Replanting trees and bringing back trails

May 18, 2017


The Northern California destination of Lake County experienced a series of devastating wildfires in 2015 and 2016 that destroyed over 1200 homes along with thousands of acres of beautiful wooded areas including some favorite trails and hiking areas. Now progress is being made on replanting the trees alongside new development in the area and a number of great places to visit that survived the fires.

The first large-scale replanting of 300,000 Ponderosa pine, Douglas fir, and Sugar pine seedlings has been completed by professional tree planting crews on approximately 1,200 acres. Black oaks will naturally re-seed and/or sprout from existing stumps. Manzanita and Live oak growth will be controlled to allow the evergreens a chance to take root and grow. Boggs forest management’s vision is to cultivate a natural-looking forest, not a tree farm.

Much of the logging has been accomplished. The massive job of cleaning up and burning debris piles has been aided by the drenching rains and favorable wind conditions this winter. Thus far, according to the unofficial post office rain measurements, the Cobb area has received over 115 inches of rain. While erosion is always an issue with abnormally wet years, the investment CAL FIRE made in re-grading, graveling and adding culverts since the fire have paid off.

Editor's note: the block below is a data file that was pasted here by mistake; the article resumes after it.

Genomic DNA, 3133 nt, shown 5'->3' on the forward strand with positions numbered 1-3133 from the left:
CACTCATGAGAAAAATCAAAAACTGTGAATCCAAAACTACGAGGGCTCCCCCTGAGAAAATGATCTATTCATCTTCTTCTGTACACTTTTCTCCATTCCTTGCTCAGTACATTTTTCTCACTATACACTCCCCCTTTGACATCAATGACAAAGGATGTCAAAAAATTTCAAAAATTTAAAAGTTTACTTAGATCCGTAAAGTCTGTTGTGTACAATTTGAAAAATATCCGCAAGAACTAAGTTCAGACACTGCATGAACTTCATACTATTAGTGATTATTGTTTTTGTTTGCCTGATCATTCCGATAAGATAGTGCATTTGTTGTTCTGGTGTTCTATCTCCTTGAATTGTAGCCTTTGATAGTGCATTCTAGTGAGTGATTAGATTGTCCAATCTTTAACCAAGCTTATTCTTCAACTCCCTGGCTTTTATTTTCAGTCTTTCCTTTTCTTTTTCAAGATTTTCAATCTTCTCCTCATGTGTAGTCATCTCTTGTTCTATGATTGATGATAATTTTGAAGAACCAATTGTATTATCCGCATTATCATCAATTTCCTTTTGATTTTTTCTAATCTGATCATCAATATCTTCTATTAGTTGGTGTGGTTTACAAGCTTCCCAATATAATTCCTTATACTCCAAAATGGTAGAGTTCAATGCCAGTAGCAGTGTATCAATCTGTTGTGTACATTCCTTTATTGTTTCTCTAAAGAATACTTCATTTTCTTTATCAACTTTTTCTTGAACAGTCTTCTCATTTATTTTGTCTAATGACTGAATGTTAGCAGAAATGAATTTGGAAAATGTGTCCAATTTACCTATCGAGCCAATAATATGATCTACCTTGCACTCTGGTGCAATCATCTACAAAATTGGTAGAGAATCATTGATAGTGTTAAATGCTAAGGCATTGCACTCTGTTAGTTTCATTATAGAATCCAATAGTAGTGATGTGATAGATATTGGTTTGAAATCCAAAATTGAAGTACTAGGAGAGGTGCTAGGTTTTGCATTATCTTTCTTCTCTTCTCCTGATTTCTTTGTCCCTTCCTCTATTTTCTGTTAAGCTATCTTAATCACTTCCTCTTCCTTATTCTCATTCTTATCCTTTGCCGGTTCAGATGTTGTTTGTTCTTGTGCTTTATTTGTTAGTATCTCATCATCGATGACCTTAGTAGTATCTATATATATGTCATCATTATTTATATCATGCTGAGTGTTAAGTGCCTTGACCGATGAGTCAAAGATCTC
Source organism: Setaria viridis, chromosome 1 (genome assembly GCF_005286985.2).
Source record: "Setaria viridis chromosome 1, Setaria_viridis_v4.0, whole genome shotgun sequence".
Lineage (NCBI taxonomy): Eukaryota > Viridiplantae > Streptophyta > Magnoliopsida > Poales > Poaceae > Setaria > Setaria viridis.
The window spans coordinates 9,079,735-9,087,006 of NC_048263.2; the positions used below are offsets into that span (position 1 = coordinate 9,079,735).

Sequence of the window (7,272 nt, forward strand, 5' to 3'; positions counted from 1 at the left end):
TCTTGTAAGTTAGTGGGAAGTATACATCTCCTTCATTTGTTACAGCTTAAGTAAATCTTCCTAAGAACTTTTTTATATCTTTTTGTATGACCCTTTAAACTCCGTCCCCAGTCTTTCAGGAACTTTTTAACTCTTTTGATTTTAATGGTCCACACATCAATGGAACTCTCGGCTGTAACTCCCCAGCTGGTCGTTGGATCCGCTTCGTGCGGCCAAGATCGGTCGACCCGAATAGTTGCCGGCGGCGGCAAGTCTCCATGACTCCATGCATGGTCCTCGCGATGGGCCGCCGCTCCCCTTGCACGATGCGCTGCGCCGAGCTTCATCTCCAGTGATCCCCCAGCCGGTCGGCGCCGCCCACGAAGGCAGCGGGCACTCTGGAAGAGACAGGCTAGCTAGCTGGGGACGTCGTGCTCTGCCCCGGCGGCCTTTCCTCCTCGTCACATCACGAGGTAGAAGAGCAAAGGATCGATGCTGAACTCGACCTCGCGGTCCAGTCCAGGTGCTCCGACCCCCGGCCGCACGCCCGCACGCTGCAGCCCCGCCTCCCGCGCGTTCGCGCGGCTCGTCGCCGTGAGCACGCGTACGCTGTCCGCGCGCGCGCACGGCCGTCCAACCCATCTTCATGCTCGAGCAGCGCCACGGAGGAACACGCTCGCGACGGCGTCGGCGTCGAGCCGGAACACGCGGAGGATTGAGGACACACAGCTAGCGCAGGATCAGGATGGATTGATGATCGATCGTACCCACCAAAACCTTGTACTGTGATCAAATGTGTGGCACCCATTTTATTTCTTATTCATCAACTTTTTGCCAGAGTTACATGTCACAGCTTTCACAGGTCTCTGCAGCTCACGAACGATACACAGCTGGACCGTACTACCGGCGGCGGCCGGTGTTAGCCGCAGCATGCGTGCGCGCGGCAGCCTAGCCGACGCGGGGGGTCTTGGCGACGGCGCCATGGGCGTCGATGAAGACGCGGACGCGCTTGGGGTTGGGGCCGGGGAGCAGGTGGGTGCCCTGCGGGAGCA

Now the fun part. Friends of Boggs Mountain (FOBM) took the lead in collaboration with CAL FIRE in establishing a new trail system with a focus on multi-use. Starting with some legacy trails that will closely parallel a few of the trails that existed prior to the fire, the group will plan and build a new system of trails that will be designed to accommodate all user groups. Individuals from our hiking, equestrian and mountain biking communities will take part in establishing a trail system that offers each user group the experience they are seeking.

There will be an emphasis on sustainable trails that “tell a story”, with consideration given to all forms of recreation and conflict avoidance.

Bringing Back the Trees

How the trees got replanted was a story unto itself. Upon arrival, the seedlings were kept at a storage facility in Kelseyville until professional tree planting crews arrived and were geared up to get to work.